Rinkes, an Ohio native, moved to the Flint Hills around 30 years ago and has brought his two sons back to help with the operation.

“When we have water, this is the best grass in the world. We can add pounds cheaper and more efficiently here than anywhere,” Bailey says. “We have to make a profit anytime we can and we can add a lot of value to those yearlings in the summer.”

“Traditionally, year in and year out, we’ll have a 100-day to 120-day grazing season and a lot of those cattle are double-stocked,” Hinkson says. “Every year is a different challenge, and we’ll have to keep adjusting stocking rates so we can take care of our pastures.”

“During a normal year, we’ll burn pastures in April and get ready to turn out. The calves are old enough to start utilizing it and that green grass does wonders with those cows,” Nikkel says.

“That grass is really high-quality until late July and then it starts to decline. We don’t graze our calving pastures except when we calve, and there is about half of the forage we would normally have this year. As the forage quality declines, we’ll add some supplement and it’ll depend on how tough of a winter we have as to when and what we’ll supplement those cows with.”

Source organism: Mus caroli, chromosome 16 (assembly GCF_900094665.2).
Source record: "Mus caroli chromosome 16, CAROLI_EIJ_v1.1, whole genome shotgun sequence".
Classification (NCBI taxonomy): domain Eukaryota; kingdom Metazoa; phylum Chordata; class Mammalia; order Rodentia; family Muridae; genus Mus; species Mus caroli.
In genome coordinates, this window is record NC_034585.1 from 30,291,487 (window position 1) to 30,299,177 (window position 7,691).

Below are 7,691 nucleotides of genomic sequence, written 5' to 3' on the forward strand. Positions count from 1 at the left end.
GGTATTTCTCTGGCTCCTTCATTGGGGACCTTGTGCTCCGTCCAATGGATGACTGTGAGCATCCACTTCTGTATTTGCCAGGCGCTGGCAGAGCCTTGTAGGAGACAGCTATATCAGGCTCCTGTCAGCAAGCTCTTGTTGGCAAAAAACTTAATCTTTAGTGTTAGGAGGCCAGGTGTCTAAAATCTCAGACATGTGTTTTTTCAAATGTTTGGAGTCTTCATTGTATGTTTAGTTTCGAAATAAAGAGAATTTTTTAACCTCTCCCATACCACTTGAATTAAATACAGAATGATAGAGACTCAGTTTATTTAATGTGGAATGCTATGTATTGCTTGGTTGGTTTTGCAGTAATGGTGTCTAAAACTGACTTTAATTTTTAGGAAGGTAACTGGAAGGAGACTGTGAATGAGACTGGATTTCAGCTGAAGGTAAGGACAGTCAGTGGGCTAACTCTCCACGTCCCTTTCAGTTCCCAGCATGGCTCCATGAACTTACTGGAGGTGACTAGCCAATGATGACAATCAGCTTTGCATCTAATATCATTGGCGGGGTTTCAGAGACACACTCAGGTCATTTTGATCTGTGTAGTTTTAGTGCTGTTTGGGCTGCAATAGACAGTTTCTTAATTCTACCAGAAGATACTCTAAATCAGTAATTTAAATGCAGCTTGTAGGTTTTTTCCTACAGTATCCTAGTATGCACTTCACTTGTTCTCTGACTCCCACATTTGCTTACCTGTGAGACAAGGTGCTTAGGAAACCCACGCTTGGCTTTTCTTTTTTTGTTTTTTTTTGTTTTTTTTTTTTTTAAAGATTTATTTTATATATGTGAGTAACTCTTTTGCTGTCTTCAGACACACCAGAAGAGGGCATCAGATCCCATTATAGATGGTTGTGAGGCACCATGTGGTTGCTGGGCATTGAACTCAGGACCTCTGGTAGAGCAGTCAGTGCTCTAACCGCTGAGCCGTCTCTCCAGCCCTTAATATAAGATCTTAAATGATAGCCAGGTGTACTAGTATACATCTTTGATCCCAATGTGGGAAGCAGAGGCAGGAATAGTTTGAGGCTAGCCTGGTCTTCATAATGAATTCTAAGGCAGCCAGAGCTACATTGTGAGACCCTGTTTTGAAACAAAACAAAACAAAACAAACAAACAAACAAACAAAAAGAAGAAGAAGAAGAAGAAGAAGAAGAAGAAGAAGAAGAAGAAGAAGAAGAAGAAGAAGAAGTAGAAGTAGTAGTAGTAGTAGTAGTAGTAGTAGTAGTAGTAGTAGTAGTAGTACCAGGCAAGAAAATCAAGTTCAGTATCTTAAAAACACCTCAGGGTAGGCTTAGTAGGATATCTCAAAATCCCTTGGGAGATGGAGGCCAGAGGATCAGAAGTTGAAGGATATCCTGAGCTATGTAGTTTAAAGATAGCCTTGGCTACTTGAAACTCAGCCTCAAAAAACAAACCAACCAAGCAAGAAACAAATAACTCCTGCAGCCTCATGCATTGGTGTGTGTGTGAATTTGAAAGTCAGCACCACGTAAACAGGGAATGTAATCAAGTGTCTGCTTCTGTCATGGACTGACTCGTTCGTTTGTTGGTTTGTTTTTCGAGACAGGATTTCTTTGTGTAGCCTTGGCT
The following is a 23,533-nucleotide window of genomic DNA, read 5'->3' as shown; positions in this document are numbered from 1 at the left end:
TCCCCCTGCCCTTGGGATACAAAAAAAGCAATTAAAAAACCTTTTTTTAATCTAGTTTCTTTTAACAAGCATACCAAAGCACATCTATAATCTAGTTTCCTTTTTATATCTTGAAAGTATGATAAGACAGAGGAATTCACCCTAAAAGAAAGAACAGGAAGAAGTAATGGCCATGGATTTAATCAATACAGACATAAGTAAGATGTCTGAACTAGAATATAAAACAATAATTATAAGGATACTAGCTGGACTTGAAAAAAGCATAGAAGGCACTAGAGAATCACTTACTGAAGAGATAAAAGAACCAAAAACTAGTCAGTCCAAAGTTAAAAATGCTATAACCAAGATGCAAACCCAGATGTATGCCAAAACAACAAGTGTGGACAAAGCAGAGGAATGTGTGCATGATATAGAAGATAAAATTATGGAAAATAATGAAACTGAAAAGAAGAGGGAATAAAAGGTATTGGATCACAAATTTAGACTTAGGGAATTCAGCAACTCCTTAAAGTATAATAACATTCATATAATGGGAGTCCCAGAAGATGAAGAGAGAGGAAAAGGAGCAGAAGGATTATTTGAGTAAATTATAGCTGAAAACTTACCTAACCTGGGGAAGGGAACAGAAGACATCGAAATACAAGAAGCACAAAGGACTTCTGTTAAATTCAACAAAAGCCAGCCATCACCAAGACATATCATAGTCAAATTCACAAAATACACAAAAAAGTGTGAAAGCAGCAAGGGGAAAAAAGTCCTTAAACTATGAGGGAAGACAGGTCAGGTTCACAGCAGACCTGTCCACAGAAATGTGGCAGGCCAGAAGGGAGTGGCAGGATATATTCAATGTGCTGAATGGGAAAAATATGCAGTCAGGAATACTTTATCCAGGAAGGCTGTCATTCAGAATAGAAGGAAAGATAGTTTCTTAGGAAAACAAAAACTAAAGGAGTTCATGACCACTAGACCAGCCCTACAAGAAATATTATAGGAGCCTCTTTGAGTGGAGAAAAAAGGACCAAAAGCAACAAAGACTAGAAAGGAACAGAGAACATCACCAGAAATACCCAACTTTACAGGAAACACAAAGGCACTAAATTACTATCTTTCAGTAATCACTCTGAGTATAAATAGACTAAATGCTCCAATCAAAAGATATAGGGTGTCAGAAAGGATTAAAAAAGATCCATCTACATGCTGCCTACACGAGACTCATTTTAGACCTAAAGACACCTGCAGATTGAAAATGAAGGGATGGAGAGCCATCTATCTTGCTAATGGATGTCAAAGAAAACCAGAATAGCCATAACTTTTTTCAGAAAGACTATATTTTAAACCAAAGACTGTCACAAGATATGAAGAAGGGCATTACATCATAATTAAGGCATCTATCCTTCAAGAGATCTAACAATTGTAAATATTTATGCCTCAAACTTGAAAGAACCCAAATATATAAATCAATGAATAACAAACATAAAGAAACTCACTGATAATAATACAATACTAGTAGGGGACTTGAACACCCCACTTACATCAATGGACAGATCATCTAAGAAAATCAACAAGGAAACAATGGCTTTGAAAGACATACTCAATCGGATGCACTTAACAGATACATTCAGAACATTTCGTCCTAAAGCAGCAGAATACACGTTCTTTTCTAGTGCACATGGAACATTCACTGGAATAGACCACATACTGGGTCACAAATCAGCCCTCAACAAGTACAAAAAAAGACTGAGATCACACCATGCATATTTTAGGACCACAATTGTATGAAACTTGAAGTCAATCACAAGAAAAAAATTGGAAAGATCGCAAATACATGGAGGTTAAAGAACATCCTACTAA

Managing the tall grass prairie is something that has been handed down since the beginning of time. Fire was used by the Native Americans because it brought herds of buffalo and other game.

The legendary buffalo, nomadic grazers by trade, implemented the first rotational system by moving on until forages had improved enough to come back to the same area.

Four-legged critters that will end up feeding a growing population still inhabit the Flint Hills, and fire is one of the most important tools used to manage the range. Lack of moisture hurts the ranchers’ ability to take care of the grass.

“Even if we started getting some moisture, we couldn’t burn our pastures because there is not enough fuel to kill the cedar trees and other undesirables. We have to burn to keep the pastures evened up.

“Access to water will dictate grazing habits and sometimes cattle don’t graze pastures evenly,” Bailey says. “The south end of the pasture usually gets grazed more because of the wind.